Like so many of you reading this today, I never thought that I would become a professional fundraiser. I started my career in law and business consulting and one day an opportunity presented itself to work with my alma mater on a major capital campaign. That university put me through testing to see if I had the right DNA to be a good fundraiser, and soon thereafter, I found myself as a Regional Director of Development raising major gifts for a $450 million capital campaign. My training came from some great people on the team and hands-on experience.
Throughout that time, I worked with the University President and our Advancement team to cultivate and close gifts. My experience was not to go out and ask board members to make calls nor even to ask them who they knew. If you think that universities have extensive databases to make this job easier, you are correct. My point, however, is that I started with what I saw and learned. In our consulting practice we use the teaching model that some medical schools use of “see one…do one…teach one.” I didn’t see board members go out and ask for gifts as I started my fundraising career.
After that I transitioned into a consulting firm with several members from my fundraising team at the university. We started conducting campaigns for secondary education, churches, economic development and the arts. The model we created for success never included engaging board members in fundraising. Our success came from engaging them in the process of fundraising, whether it was taking a leadership role in giving, helping with case development, providing input for the screening and rating of prospects or hosting a function for a small group of potential donors for the project.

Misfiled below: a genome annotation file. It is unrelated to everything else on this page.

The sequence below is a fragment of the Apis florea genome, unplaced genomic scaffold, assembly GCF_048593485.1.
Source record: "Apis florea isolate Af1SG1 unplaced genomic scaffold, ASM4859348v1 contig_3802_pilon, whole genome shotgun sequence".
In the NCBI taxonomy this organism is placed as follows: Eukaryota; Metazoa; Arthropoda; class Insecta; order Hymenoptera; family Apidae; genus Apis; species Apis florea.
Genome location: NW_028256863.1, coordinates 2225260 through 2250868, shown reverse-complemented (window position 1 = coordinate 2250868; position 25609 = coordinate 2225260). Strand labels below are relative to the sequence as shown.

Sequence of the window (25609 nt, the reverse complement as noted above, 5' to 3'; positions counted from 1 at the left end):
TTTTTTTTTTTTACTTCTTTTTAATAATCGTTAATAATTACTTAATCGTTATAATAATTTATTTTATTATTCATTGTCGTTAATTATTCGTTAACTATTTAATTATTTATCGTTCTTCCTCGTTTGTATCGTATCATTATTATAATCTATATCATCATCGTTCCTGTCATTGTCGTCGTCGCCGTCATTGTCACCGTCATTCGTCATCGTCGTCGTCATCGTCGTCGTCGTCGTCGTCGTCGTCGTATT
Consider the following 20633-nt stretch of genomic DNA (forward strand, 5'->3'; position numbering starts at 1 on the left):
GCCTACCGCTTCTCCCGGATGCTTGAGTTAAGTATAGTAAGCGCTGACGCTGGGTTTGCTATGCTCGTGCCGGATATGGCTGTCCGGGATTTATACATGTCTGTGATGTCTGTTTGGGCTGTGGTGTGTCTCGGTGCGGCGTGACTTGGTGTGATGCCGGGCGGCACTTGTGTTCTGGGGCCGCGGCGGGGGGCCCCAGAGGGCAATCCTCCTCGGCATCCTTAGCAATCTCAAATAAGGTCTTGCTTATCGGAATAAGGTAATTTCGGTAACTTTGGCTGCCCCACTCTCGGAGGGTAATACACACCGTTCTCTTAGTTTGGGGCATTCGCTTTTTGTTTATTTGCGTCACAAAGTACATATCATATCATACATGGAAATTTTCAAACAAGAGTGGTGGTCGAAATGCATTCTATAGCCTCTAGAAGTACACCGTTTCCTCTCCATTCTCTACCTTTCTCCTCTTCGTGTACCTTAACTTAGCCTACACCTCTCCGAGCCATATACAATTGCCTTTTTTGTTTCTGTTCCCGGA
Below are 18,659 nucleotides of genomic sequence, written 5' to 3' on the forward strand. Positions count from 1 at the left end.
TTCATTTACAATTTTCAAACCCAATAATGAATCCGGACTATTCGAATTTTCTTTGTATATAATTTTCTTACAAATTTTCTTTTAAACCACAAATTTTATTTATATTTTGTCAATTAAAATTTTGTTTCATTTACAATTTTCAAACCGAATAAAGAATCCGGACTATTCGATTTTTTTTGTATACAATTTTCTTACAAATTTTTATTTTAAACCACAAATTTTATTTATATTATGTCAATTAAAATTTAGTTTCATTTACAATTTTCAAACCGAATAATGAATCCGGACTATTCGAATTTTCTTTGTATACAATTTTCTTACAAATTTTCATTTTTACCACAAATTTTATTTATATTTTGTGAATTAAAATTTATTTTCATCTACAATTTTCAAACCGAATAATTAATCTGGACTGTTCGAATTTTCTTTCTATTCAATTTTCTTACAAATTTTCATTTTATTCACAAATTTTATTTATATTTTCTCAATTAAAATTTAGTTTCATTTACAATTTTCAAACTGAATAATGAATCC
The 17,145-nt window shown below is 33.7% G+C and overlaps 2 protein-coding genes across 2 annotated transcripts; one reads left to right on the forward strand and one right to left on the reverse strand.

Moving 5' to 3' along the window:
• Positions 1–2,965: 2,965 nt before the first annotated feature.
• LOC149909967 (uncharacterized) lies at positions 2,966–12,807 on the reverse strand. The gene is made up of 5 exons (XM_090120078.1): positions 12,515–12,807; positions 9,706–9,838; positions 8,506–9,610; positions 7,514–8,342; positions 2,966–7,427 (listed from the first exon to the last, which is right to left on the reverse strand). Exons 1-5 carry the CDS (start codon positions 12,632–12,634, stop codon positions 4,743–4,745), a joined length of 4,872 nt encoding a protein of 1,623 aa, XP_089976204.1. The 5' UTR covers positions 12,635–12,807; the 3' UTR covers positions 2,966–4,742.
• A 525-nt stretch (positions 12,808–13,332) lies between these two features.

The firm I worked with knew that the majority of firms simply managed a process of fundraising. Success was traditionally found in a model where volunteer teams of fundraisers created and solicited certain constituent groups. In a school it may be alum by class or parents, in a church it may be people that are in a certain ministry with you, or for a symphony it may be some patrons asking others to make a gift. This works sometimes but what we found, along with other firms, is that volunteers often leave money on the table. They are not skilled in making an ask nor do they spend time, as you do, in putting together a strategy based on prospect research. The other problem is that unless you are on that call, you have no real way of knowing what actually transpired during the visit.
One campaign I remember, in particular, is where we were hired after another firm had ended their contract short of the $6 million goal by $3 million. In gathering all the names of people who were supposedly seen, we found that there was never any follow up. Most of the volunteers left voice messages with prospects. We worked with the President and Development Director of the school to follow up and closed the gap on the remaining $3 million to reach goal. The board’s only involvement was the expectation of 100% financial participation in the campaign
My counsel is for internal leadership to put more energy in learning and to be skilled at identifying, cultivating, soliciting and stewarding donors. Over the last 30 years technology has changed many things about how we do our work. One thing, however, has not changed and that is having personal relationships with people who want to have an impact on the world. They want to know you and trust that you will be a good steward of their investment. It makes great business sense for you to know the people who support you and why it is important to them.